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Post Info TOPIC: Weight variances side to side of RVs?


RV-Dreams Family Member

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Weight variances side to side of RVs?


We're seriously considering downsizing our current 5th wheel to a smaller 5th wheel and have found one that meets much of our criteria, knowing we'll never find a perfect RV that gives us 100% of what we want.

However, we are concerned with the one side of the RV is definitely going to be the "heavy side" with the kitchen, entertainment center, bed and bath all on the same side. We have a similar issue on our current RV , but we are thinking this new one we're considering might even be a bit more unevenly weighted on the heavy side.

Are there any guidelines we should consider regarding how to determine if an RV too heavy on one side to be safe or is going to cause issues with tires or suspension systems? We've had 3 wheel bearing failures with our current rig and it's always the same wheel leaving us to really be concerned that poor weight distribution could be causing some of the problems we've experienced.

Thanks for any advice!



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FT - July 2013

 

2010 38TKSB3 DRV Mobile Suites

2012 Ford F450

 

Dale and Ruth Travelling with Tazzy Kat!

 

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RV-Dreams Family Member

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Short answer, yes. There are side to side limitations and that "number" is one-half the axle's rating.  The "side rating" is actually the limiting factor, not the total axle load.

 If the unit has 7,000 lb axles then the max weight on one side is 3,500 lbs at each wheel.  Same is true regardless of the axle rating.   If the axles are 5,000 lb axle then the load limit is 2,500 per wheel.

It is really easy to get one side (wheel) overloaded and the only way to know is wheel-by-wheel weighing.  Your concerns are justified.  Be careful, especially as you are full-timers and we all know that means a lot of cargo and kitchen weight by necessity.

All that said, obviously one can put higher capacity axles and tires on a trailer after market (such as at MORryde) but that takes some careful consideration and I'm not recommending it as such as one still needs to consider the frame.  It can be done but get some expert help if you should choose that route.  It's all a numbers game, not just opinions.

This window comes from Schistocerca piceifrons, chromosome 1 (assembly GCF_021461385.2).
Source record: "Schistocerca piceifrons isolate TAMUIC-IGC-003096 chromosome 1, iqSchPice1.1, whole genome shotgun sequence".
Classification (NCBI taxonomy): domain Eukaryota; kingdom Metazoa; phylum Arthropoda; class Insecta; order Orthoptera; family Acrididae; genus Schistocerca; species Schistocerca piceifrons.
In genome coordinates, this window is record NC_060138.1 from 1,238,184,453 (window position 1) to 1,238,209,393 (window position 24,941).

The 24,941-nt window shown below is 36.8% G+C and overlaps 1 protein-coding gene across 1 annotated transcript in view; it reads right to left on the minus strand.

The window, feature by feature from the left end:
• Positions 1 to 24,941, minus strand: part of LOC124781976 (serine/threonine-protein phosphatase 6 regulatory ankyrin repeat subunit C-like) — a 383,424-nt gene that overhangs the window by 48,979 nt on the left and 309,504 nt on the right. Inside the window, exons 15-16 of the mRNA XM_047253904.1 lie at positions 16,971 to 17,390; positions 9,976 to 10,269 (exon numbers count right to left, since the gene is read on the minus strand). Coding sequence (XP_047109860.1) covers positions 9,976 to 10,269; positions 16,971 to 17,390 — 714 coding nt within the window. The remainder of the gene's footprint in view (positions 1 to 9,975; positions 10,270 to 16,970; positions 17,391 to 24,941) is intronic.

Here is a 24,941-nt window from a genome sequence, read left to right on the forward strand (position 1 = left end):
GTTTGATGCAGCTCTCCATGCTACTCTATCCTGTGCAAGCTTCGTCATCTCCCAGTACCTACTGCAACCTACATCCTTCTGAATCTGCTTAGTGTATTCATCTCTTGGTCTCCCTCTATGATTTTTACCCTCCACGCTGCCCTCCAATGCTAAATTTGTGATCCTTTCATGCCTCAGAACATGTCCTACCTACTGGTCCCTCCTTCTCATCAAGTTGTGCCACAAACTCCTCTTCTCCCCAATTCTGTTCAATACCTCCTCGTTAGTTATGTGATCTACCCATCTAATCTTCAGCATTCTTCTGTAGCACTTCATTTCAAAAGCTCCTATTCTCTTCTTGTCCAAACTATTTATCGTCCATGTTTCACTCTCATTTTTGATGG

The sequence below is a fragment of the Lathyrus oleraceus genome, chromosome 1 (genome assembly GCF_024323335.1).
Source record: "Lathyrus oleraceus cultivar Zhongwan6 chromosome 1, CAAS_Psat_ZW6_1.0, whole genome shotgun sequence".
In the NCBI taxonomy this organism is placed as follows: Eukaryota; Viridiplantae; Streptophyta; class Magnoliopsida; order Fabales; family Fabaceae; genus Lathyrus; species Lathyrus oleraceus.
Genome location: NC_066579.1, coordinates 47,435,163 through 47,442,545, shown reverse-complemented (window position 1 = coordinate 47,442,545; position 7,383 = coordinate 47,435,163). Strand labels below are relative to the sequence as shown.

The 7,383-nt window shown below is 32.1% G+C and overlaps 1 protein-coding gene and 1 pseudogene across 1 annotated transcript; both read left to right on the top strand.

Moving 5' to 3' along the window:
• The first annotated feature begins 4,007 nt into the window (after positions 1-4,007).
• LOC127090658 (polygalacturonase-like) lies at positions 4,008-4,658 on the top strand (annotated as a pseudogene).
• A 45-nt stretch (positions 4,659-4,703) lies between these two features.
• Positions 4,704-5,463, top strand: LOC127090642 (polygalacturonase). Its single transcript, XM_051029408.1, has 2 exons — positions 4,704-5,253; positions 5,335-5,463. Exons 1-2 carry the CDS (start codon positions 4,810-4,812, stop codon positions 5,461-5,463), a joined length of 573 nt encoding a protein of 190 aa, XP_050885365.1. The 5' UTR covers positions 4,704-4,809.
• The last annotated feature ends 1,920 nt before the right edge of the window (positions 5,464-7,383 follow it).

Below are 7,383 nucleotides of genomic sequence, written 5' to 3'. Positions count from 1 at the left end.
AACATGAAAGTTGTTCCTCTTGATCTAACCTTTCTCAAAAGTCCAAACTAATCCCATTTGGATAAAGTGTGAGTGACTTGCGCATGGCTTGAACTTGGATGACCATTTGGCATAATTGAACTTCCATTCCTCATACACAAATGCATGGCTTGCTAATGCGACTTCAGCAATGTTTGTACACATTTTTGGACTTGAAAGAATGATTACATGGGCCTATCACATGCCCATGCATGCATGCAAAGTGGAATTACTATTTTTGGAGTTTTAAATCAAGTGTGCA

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Bill & Linda



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Dale,

Just curious... Does your MS have MOR/ryde independent suspension? If so, does it have the Nev-R-Lube bearings? I ask the first question because the rubber shear springs on the IS can be tailored to the weight on each wheel position (ours were during installation). Of course, that doesn't impact the bearing issue. I asked the second question because, while we were at MOR/ryde, there were two or three rigs there for the express purpose of having the Nev-R-Lube bearings replaced with Timkens due to repeated bearing failures. All this said, side-to-side weight differences don't usually impact one of two wheels on the same side differently unless the trailer is running particularly nose high or something. Just all things to think about.

Rob

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2012 F350 DRW Lariat 6.7

PullRite OE 18K, Demco Glide Ride pinbox

2020 Solitude 310GK-R, MORryde IS, disc brakes, solar, DP windows

Full-time as of 8/2015

 

 



Host

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Bill nailed it.

It's your Gross Axle Weight Rating divided by 2 to get the maximum the wheel/tire on that end of the axle should carry. So, if you have two 6,000 lb axles, the maximum for each side would be 6,000 X 0.5. = 3,000 X 2 axles or a total weight on the tires on each side of 6,000 lbs. With that said, if the weight is close to that maximum, you could be asking for trouble long-term. I would want a nice margin below the max on the heaviest wheel position.

And, as he said, the only way to know is to get wheel-by-wheel weighing. When we were weighing RVs, 15% were overloaded on one side even if the total axle weight was under the Gross Axle Weight Rating. Using the 6,000 lb axle example, that means we sometimes found one wheel at 3,200 lbs and the other at 2,600 for a total of 5,800 - under on the total, but overloaded on one end. And, unfortunately, fifth wheels are rather notorious for being heavy on one side.

If you can get the fifth wheel weighed empty, start there. If it's not too bad, you may be able to load it in a way to have the weight somewhat evenly distributed. Also, pay attention to where the holding tanks are. Hopefully, the fresh water and wastewater tanks are on the opposite side of the kitchen, but that's often just wishful thinking. However, we have seen some rigs that had enough Gross Vehicle Weight Rating that they could carry a half or full tank of fresh water to offset weight on the opposite side - rare, but possible.

If the rig is just too "lopsided" empty, I'm afraid I'd choose something else - especially given all your issues up to this point.

 

 

 



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RV-Dreams Family Member

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Second Chance wrote:

Dale,